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|Charles Dickens' A Christmas Carol Feature - Scrooge (1935)|
"'A merry Christmas, uncle! God save you!' cried|
a cheerful voice. It was the voice of Scrooge's
nephew, who came upon him so quickly that this was
the first intimation he had of his approach.
Bah!' said Scrooge, Humbug!'
He had so heated himself with rapid walking in the
fog and frost, this nephew of Scrooge's, that he was
all in a glow; his face was ruddy and handsome; his
eyes sparkled, and his breath smoked again.
'Christmas a humbug, uncle!' said Scrooge's
nephew. 'You don't mean that, I am sure?'
'I do,' said Scrooge. 'Merry Christmas! What
right have you to be merry? What reason have you
to be merry? You're poor enough.'
'Come, then,' returned the nephew gaily. 'What
right have you to be dismal? What reason have you
to be morose? You're rich enough.'
Scrooge having no better answer ready on the spur
of the moment, said 'Bah!' again; and followed it up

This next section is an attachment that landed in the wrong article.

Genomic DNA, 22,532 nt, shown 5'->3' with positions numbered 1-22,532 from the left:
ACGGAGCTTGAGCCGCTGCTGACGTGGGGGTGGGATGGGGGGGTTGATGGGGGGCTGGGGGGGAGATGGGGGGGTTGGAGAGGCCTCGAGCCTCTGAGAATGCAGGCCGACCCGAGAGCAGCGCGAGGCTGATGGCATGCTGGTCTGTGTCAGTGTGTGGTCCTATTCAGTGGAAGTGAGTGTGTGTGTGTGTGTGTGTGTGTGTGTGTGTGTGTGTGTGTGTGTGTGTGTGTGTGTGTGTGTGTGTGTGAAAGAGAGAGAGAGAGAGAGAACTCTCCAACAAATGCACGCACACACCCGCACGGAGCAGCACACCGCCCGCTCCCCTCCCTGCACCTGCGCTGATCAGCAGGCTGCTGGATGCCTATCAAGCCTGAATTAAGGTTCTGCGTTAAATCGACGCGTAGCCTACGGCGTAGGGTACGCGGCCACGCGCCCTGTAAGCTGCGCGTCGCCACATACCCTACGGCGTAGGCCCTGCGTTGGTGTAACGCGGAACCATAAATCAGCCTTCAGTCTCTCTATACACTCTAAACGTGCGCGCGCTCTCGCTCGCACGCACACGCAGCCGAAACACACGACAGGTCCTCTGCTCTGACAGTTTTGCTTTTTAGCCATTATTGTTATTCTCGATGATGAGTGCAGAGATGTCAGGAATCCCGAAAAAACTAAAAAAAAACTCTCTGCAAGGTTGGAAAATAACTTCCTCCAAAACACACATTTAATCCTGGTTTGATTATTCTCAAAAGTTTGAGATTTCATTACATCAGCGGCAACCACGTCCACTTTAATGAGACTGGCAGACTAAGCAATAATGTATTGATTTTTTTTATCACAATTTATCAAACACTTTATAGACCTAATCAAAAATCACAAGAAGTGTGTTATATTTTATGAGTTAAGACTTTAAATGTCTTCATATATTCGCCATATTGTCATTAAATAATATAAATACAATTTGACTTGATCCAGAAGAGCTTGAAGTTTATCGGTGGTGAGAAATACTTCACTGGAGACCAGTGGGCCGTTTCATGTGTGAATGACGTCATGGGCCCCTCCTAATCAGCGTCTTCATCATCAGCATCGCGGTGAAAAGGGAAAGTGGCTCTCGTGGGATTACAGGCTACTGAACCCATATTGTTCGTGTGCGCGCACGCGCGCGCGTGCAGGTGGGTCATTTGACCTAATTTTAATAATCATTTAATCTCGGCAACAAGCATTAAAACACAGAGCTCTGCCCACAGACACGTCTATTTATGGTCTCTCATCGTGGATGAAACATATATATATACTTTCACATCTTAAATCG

'Don't be cross, uncle!' said the nephew.
'What else can I be,' returned the uncle, 'when I
live in such a world of fools as this? Merry Christmas!
Out upon merry Christmas! What's Christmas
time to you but a time for paying bills without
money; a time for finding yourself a year older, but
not an hour richer; a time for balancing your books
and having every item in 'em through a round dozen
of months presented dead against you? If I could
work my will,' said Scrooge indignantly, 'every idiot
who goes about with "Merry Christmas" on his lips,
should be boiled with his own pudding, and buried
with a stake of holly through his heart. He should!'"
- A Christmas Carol, Stave 1: Marley's Ghost